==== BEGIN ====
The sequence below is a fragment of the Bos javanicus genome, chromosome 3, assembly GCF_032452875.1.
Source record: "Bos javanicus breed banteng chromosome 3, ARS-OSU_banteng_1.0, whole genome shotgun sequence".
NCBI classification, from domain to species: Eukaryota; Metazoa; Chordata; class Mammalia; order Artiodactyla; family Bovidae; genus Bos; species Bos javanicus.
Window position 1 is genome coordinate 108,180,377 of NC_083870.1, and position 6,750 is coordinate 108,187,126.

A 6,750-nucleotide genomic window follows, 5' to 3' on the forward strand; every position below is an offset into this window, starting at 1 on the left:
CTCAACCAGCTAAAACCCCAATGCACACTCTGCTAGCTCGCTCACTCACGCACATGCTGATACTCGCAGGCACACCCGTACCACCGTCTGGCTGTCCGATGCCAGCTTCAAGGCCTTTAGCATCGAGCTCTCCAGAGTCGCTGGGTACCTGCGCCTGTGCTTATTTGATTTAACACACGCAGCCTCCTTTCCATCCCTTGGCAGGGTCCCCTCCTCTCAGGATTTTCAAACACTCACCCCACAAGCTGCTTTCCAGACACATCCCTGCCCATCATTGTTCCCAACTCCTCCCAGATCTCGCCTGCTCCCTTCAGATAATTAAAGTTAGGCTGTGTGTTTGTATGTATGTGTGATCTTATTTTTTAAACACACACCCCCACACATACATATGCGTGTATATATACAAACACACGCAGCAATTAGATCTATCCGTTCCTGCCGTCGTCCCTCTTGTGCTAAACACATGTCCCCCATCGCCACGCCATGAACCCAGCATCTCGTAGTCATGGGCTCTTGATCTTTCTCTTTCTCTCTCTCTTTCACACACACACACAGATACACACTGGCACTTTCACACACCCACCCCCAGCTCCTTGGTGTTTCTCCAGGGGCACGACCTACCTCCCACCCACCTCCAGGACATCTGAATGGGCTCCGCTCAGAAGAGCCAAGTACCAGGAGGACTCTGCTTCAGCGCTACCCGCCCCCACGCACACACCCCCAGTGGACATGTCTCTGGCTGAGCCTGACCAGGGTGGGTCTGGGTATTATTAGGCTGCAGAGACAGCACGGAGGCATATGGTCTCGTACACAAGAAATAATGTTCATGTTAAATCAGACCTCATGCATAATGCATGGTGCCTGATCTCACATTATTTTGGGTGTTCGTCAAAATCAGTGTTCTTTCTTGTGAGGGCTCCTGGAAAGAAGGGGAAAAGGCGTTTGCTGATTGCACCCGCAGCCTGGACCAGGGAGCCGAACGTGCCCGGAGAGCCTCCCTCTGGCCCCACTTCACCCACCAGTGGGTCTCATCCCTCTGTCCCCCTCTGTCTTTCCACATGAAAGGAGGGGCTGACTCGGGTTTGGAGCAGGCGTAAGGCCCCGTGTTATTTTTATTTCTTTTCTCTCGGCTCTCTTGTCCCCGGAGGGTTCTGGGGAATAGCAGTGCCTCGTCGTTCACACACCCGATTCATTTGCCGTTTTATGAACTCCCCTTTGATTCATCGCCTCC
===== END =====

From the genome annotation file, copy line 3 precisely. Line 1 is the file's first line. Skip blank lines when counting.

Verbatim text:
NCBI classification, from domain to species: Eukaryota; Metazoa; Chordata; class Mammalia; order Artiodactyla; family Bovidae; genus Bos; species Bos javanicus.